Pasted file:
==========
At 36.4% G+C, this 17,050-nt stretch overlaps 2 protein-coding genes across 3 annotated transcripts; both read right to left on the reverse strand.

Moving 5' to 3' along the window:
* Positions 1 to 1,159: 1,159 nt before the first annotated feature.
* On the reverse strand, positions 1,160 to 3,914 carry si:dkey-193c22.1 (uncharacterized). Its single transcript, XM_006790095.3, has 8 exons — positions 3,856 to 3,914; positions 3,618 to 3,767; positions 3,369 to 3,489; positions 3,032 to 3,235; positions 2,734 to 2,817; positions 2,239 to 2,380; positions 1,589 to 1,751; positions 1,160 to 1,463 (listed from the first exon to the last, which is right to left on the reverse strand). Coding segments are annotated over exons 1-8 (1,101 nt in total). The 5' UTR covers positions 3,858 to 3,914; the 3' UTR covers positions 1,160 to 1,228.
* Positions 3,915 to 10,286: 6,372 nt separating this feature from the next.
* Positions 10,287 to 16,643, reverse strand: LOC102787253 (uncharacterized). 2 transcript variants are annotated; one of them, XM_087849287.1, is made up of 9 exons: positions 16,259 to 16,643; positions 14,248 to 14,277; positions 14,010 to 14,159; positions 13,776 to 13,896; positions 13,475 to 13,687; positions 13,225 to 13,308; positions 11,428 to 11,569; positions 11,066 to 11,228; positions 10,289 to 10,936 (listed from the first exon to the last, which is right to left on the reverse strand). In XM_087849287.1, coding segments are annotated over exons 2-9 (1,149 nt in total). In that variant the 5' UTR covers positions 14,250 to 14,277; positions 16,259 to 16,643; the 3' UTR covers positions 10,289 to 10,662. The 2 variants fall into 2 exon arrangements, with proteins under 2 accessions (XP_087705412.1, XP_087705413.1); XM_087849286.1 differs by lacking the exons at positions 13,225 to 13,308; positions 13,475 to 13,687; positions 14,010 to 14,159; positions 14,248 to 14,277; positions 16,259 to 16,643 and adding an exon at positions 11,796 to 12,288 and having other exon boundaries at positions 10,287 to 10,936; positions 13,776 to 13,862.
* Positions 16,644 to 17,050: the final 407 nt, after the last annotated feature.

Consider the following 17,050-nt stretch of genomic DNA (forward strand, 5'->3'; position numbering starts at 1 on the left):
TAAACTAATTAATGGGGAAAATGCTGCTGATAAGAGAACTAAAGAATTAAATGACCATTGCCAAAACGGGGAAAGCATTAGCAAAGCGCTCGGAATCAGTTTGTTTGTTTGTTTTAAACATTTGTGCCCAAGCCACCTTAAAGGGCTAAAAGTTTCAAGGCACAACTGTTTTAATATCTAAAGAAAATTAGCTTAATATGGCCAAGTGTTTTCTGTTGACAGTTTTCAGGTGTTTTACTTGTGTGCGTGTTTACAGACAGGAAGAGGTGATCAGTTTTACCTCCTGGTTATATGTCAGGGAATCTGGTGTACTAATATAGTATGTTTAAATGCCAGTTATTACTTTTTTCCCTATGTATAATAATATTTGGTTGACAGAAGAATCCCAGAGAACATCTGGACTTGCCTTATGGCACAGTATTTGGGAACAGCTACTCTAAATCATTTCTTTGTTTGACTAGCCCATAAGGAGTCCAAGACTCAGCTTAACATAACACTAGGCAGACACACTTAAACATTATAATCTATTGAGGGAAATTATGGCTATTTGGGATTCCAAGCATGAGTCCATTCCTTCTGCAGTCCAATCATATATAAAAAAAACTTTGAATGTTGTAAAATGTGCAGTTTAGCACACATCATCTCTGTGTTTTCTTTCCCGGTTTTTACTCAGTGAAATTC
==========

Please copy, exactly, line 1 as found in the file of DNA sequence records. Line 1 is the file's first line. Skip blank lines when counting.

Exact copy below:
At 36.4% G+C, this 17,050-nt stretch overlaps 2 protein-coding genes across 3 annotated transcripts; both read right to left on the reverse strand.